William Henry “Harry” Welsh was the son of Henry and Margaret Maria Small Welsh,[i] born February 23, 1826, in York, Pennsylvania. Harry’s father moved to 4 West Market Street, York city before 1820, becoming a close friend of Simon Cameron; his personal banker, financier, partner in substantial railroad stock ventures, and a conservative Democrat who served Cameron throughout his life. Harry studied at the York Academy, attended private schools in Philadelphia, returned to York in 1842, to study under the Rev. Benjamin Wallace in preparation for Princeton College. Entering Princeton as an 1845 junior, he was selected class orator and graduated with honors in 1847; studied law in Philadelphia under the Hon. Benjamin Brewster; returned once more to York in 1848; and continued his legal preparation in the office of his father’s close friend, Cameron. He was admitted to the Philadelphia bar on July 3, 1849, and the York bar in the same year. His political career began as a Buchanan Democrat, assuming a strong stance in support of the Compromise of 1850.[ii] He served as attaché to U.S. Minister to England James Buchanan, 1853, assisting the ambassador and serving as his private secretary during the Ostend Conference, concluding negotiations at Aix-la-Chapelle.[iii] Harry remained a life-long loyalist to President Buchanan and visited his former employer at Wheatland. The president once referred to Welsh and legation secretary Dan Sickles as “agreeable companions and useful assistants.”[iv] Initially hesitant over Harry’s inexperience, he confided to his niece, “Both you and I placed too low an estimate on Mr. Welsh.” The president later asserted, “Mr. Welsh (is) surpassing my expectations as a man of business.”[v] At the conclusion of Harry’s diplomatic service, Buchanan noted, Welsh is “a man of strict integrity and veracity.”[vi]
Welsh resumed his law practice, however pursued a newspaper and political career. He entered the state Senate during the 1855 “Know-Nothing” session, serving through 1861, was secretary to Buchanan during the 1856 presidential campaign; elected the state’s Democratic Committee president and convention chair (1856-60-61, 62); and unsuccessful campaign manager for the party’s 1860 gubernatorial candidate Henry Foster – the cousin of presidential candidate John C. Breckinridge.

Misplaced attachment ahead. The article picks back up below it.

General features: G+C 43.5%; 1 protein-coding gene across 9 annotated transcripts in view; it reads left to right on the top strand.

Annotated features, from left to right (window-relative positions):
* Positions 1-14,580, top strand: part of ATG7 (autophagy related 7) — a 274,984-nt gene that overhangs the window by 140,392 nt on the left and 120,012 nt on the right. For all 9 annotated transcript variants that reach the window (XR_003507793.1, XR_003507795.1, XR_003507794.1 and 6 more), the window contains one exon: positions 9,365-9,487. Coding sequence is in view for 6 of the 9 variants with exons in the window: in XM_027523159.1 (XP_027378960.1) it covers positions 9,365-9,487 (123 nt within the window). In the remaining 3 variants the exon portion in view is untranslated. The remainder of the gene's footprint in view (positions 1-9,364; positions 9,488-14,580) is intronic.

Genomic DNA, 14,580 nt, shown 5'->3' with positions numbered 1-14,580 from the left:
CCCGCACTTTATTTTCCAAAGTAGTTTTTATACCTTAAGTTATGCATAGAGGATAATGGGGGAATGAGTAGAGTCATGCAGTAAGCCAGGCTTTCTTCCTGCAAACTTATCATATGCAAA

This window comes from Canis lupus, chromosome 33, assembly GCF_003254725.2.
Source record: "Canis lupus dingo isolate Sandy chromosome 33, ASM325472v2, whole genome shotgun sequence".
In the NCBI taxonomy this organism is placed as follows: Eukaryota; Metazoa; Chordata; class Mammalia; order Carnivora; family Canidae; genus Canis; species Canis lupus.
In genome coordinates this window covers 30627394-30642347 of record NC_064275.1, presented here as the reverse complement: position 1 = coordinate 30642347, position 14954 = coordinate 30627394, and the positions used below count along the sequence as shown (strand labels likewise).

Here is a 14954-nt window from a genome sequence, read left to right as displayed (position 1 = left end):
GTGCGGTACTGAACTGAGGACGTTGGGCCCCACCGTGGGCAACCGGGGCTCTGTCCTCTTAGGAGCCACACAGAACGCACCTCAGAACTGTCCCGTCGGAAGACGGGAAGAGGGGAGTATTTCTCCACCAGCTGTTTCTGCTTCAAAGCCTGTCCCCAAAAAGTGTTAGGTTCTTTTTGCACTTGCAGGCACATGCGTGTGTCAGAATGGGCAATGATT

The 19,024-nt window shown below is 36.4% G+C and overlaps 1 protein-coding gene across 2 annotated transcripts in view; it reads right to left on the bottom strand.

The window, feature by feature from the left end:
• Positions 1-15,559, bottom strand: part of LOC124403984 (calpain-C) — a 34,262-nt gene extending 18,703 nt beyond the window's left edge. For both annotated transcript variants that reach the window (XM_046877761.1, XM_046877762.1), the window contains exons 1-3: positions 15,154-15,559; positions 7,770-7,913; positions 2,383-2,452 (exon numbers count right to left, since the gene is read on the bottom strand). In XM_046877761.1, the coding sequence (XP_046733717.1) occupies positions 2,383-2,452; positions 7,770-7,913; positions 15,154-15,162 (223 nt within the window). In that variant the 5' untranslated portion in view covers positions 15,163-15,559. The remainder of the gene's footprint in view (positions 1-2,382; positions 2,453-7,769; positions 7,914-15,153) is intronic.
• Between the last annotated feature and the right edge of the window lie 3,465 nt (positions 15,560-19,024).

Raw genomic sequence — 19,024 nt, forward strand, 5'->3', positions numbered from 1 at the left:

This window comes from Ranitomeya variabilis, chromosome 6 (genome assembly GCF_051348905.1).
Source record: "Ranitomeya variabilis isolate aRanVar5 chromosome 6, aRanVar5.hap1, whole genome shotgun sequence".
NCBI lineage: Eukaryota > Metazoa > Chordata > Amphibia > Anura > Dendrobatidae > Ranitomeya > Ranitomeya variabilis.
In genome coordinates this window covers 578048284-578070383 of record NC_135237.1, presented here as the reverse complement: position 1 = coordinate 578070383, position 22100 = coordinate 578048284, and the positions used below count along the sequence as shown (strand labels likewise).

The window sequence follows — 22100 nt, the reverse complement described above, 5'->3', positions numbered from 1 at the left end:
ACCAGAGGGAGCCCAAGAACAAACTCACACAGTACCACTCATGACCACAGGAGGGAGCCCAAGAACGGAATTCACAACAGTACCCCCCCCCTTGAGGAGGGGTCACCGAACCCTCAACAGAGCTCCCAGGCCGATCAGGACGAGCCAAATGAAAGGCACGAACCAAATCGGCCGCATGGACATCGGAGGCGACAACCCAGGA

In 1858, Welsh sold the York law firm and purchased the York Gazette in 1856, in partnership with his father’s business ally and former brother-in-law, David Small.[vii] Welsh moved to Philadelphia temporarily, close to Democratic campaign headquarters in 1860, and married Sallie Augustus Wickes on November 29, 1860, the sister of prominent Chestertown, Kent County, Maryland judge and former Princeton classmate, Joseph Wickes. Joseph’s brother, Pere Wickes, married Welsh’s sister Hinrietta Catherine two years later.[viii]
Senator Welsh sold his interest in the York Gazette in 1862; moved to Philadelphia permanently; established a city law practice; founded the Philadelphia Age in 1863 with Congressman A.J. Glossbrenner;[ix] continued publishing the paper with new partner James M. Robb in 1867-1871; sold his interest and moved to Baltimore, Maryland in 1872, settling as a prominent attorney and owner-editor of the Democratic Baltimore Weekly Gazette.[x] Welsh enjoyed a successful career in Baltimore; was a presidential elector in 1880, backing Winfield Scott Hancock for U.S. president; and in 1884, moved to Washington DC as clerk of the Treasury and later the US Senate. After the death of Sallie in 1902, the Honorable William Henry “Harry” Welsh removed to son-in-law George Buchanan Fife’s home in Manhattan, New York, where he passed away on December 2, 1903.[xi]
Legendary Liberal Republican Alexander K. McClure, a friend and Senate mentor, called the affable Welsh “an accomplished and skilled politician with all the sagacity and tact necessary to make him a master leader” and “my warm personal friend.”[xii]
[i] Welsh Family File, Record 2892, 1, York County Historical Society (YCHS), York, Pennsylvania.
[ii] Prowell, 585.
[iii] The Ostend Manifesto Conference concluded at Aix-la-Chapelle in 1854. Secretary Marcy, Buchanan, and legates Welsh and Dan Sickles (all pro-slavery) were instructed to purchase Cuba from Spain to minimize chances of a “slave insurrection,” should Cuba become a free island, as anticipated. Buchanan felt that such an uprising might serve as a catalyst for rebellion in the southern United States.
[iv] The Works of James Buchanan, vol. IX, col.; ed., John Bassett Moore (New York: Antiquarian Press, Ltd., 1960), 66. (This was the same Dan Sickles who murdered the son of Francis Scott Key and proved less than effective as a Union officer at the Battle of Gettysburg).
[v] Ibid., 66, 50.
[vi] Ibid, 295.
[vii] Gibson, 379.
[viii] Welsh Family File, Record 662.44, YCHS; also:: Princeton College graduate records, 1846; also: Prowell, 490.
[ix] The Biographical Cyclopedia of Representative Men of Maryland and the District of Columbia (Baltimore, 1879), 26-27.
[x] J. Thomas Scharf, History of Baltimore City and County (Philadelphia: Louis H. Everts, 1881), 633, 634, 650.
[xi] New York Times, December 6, 1903.
[xii] McClure, 427.